Important Paperwork Checklist

Important Paperwork Checklist

Certain documents ensure your ability to assist your loved ones in a medical or financial emergency.  They can also ease the distribution of your estate. You should create these documents while you’re still capable of making decisions.  To help, we’ve created this important paperwork checklist.

Medical Directive

Your medical directive is also known as a living will or advance health care directive.  This document outlines what kind of care you want to receive if/when you become ill or incapacitated. This directive spells out critical medical intentions, such as handling life-sustaining treatments.

Medical Durable Power of Attorney

A durable power of attorney for healthcare names and allows a trusted person to oversee medical care and make decisions when you can’t.  Additionally, a HIPAA release provides access to your health records and allows others to talk with your physician(s). When arranging care, your named person is legally bound to follow the requested treatment preferences.

 Financial Durable Power of Attorney

A durable power of attorney for finances allows your designated person to manage your financial affairs when you’re no longer able.  This includes handling mundane tasks such as sorting through mail and depositing Social Security checks.  Other components include watching over retirement accounts and managing other investments or filing tax returns.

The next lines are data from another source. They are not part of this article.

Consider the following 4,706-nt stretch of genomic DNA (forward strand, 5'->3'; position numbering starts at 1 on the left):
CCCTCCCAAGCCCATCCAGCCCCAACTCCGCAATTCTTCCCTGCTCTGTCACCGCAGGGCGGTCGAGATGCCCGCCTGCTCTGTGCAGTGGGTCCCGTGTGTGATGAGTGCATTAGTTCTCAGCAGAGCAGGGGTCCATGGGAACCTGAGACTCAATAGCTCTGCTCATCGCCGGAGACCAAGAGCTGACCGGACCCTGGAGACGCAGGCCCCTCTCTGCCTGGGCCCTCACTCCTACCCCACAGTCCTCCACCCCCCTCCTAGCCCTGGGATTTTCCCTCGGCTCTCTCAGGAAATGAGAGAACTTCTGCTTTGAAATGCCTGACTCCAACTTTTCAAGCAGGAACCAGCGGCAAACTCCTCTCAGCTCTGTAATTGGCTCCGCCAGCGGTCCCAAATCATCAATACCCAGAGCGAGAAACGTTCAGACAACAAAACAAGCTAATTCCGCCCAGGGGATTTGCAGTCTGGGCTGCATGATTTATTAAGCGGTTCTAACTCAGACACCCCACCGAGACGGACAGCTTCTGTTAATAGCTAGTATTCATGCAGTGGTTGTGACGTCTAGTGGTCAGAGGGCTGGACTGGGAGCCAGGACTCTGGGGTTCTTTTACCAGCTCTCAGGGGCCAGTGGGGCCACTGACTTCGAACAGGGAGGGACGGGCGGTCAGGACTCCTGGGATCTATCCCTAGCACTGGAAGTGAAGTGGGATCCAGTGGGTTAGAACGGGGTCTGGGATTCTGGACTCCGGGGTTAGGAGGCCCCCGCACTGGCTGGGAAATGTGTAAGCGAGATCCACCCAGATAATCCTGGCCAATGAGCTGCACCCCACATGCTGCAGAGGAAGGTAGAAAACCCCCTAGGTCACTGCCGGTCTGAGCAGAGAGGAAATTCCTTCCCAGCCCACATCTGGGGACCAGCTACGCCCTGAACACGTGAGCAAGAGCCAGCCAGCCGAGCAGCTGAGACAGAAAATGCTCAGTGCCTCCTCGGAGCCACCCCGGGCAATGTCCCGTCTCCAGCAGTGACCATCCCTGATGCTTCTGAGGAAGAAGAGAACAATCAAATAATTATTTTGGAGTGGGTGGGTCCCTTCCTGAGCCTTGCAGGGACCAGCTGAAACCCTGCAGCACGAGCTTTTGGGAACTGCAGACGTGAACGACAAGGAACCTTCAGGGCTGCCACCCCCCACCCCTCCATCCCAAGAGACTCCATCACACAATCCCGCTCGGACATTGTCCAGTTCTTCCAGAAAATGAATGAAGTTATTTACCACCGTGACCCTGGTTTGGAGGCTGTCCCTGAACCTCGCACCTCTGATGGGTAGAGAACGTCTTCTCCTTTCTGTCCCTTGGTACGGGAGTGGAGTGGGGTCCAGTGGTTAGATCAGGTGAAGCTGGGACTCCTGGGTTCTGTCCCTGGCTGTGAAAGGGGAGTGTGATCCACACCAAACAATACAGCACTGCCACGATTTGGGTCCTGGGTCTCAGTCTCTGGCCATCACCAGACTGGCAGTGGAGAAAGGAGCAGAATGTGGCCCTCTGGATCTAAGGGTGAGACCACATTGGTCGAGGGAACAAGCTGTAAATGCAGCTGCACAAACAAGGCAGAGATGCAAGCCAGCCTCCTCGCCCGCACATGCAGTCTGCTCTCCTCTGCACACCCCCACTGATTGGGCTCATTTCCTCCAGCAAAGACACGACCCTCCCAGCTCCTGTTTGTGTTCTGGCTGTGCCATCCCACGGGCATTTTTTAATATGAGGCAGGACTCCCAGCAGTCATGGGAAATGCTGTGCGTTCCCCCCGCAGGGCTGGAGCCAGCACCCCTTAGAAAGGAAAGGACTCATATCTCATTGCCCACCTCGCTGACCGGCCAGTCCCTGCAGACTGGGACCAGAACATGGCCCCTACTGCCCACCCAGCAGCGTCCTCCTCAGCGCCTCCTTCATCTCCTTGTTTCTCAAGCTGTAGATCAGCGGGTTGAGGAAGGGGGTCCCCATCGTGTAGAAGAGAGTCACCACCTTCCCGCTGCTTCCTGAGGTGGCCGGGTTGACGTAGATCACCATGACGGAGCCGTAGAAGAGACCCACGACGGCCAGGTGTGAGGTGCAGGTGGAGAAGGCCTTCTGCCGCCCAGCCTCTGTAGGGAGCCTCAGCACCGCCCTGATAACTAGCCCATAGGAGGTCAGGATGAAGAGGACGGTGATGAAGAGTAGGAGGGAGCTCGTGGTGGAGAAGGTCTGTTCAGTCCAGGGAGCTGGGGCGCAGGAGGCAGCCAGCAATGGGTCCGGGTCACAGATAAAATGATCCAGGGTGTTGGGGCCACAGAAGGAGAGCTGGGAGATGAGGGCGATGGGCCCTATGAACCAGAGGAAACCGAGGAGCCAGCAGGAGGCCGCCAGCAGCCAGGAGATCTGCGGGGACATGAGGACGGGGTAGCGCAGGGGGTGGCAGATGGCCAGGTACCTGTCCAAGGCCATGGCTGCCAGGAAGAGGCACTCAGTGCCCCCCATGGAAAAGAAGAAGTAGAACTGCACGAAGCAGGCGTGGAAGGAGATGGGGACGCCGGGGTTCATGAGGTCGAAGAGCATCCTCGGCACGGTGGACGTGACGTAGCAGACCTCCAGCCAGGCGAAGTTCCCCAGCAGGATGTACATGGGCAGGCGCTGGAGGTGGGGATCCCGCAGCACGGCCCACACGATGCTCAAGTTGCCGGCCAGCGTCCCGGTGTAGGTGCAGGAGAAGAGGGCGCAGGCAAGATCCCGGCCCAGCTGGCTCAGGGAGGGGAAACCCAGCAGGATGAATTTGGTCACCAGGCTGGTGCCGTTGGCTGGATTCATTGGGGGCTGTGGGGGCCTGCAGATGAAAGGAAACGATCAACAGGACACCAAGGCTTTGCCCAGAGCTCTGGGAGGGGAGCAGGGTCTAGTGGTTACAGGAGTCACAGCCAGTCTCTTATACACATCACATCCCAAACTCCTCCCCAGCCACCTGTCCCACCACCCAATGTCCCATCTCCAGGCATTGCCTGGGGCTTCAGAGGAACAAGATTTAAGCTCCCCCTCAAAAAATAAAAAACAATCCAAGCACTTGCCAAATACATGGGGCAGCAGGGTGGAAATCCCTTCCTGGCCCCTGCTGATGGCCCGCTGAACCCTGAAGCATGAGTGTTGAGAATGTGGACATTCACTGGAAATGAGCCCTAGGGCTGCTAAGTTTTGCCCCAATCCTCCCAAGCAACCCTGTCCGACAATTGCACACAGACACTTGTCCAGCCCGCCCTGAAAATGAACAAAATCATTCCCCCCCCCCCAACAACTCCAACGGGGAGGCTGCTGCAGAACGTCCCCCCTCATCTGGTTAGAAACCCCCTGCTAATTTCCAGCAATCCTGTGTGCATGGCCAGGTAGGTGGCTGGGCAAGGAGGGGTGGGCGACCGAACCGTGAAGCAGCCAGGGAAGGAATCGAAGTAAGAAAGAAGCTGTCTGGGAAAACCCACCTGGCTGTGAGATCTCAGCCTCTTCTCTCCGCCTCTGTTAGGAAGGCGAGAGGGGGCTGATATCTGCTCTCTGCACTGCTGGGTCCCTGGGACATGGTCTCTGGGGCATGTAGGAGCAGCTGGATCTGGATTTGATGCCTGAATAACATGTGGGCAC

Revocable Living Trust

This trust allows you to retain control over your estate while still making transfers of assets to beneficiaries. You designate what property (home, investments, jewelry, and so on) is in the trust and who inherits.  A revocable living trust has two important advantages: 1) you can alter or even void the trust whenever you want and 2) it allows the estate to avoid probate at the time of your death.


A will makes it clear who receives assets and personal property left in your estate. A properly written will helps avoid disagreements and can keep your estate out of probate.  Regardless of how much or how little money is in the estate, a will ensures your wishes are heard. If you own a business, a will can also help ensure a smooth legal transition of those assets.

The end goal of all this is to transfer responsibilities and assets to your beneficiaries with the least financial and emotional impact as possible.  At Maestro Wealth, we work with your attorney, or one of our recommended attorney’s, to help coordinate and implement this important paperwork checklist.  Don’t hesitate to reach out if we can assist.